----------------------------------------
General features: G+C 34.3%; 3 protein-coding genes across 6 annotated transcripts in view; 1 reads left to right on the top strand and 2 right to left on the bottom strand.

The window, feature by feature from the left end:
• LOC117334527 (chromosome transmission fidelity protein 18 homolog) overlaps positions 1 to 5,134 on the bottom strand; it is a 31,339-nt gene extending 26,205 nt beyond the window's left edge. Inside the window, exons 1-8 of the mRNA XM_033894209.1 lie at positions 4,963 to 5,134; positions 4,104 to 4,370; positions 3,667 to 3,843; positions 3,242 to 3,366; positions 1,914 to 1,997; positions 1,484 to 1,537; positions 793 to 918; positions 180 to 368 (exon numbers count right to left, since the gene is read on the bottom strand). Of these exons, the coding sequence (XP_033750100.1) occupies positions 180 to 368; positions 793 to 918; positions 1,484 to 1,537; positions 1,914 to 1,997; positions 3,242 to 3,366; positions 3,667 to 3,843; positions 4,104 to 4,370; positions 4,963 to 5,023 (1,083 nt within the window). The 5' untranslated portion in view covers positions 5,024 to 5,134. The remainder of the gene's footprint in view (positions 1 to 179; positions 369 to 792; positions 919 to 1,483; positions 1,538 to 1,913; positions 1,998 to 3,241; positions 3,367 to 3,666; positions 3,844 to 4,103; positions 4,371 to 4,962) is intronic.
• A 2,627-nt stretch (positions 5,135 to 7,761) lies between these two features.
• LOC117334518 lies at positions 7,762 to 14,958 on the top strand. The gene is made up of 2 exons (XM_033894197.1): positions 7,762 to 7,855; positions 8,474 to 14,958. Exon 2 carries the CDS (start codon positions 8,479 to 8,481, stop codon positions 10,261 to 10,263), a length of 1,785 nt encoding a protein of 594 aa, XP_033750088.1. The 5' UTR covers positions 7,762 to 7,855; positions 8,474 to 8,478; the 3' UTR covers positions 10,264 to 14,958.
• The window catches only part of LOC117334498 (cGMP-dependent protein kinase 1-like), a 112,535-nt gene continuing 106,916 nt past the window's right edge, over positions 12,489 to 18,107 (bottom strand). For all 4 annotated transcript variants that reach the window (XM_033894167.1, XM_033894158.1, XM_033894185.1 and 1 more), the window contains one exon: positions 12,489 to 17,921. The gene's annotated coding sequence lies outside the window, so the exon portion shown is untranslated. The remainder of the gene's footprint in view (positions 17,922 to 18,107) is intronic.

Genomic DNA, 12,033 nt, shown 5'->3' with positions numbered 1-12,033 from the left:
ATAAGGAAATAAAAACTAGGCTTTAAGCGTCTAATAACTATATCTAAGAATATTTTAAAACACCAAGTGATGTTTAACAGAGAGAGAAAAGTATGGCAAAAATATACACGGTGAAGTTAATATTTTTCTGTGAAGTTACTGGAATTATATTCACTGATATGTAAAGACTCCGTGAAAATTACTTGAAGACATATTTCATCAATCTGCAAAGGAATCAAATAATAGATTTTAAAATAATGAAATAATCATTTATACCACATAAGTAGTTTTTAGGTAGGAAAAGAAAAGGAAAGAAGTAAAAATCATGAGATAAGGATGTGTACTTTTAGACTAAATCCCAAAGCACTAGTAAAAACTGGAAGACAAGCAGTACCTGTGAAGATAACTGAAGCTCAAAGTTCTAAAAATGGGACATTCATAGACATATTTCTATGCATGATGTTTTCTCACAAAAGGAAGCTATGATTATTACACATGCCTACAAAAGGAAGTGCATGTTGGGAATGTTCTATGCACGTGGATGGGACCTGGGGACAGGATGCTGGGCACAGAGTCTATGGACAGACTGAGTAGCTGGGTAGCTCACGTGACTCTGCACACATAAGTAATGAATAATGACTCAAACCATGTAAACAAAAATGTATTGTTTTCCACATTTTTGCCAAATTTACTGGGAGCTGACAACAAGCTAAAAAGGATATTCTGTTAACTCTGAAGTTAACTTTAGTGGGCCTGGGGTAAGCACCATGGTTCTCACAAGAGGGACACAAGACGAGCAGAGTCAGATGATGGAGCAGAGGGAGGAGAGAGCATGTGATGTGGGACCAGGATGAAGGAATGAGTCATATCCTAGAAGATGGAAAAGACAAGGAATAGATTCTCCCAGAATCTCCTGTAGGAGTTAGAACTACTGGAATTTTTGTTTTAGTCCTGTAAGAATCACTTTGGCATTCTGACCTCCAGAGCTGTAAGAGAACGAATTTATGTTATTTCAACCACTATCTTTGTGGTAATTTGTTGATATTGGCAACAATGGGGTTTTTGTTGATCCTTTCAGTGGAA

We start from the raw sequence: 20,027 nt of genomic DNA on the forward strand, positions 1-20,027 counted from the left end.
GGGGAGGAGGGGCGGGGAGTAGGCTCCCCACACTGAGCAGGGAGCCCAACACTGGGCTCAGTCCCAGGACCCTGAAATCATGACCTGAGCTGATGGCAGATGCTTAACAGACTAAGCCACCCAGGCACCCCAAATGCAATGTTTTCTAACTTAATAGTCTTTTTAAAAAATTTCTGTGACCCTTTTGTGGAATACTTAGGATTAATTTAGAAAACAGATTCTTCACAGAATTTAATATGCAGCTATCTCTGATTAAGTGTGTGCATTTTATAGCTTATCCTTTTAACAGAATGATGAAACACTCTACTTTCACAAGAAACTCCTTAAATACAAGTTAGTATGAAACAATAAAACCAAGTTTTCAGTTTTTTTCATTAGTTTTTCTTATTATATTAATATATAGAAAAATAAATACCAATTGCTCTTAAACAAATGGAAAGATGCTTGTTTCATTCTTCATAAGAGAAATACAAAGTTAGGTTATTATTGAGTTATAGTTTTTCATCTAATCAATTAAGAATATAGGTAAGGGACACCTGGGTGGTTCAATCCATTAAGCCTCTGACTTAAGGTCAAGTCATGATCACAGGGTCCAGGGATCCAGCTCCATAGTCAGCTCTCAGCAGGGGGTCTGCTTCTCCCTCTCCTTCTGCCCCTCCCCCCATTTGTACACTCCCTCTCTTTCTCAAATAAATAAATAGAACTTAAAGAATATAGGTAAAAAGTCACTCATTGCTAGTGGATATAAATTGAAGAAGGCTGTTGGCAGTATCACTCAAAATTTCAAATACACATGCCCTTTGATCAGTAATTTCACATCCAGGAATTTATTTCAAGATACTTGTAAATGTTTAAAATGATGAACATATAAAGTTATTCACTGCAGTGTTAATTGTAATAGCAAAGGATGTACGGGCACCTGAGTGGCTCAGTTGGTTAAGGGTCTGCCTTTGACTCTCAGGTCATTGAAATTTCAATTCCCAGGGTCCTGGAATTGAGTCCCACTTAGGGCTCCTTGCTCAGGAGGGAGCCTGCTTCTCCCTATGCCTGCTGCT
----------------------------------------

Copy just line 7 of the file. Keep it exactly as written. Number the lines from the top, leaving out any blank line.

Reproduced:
Genomic DNA, 12,033 nt, shown 5'->3' with positions numbered 1-12,033 from the left: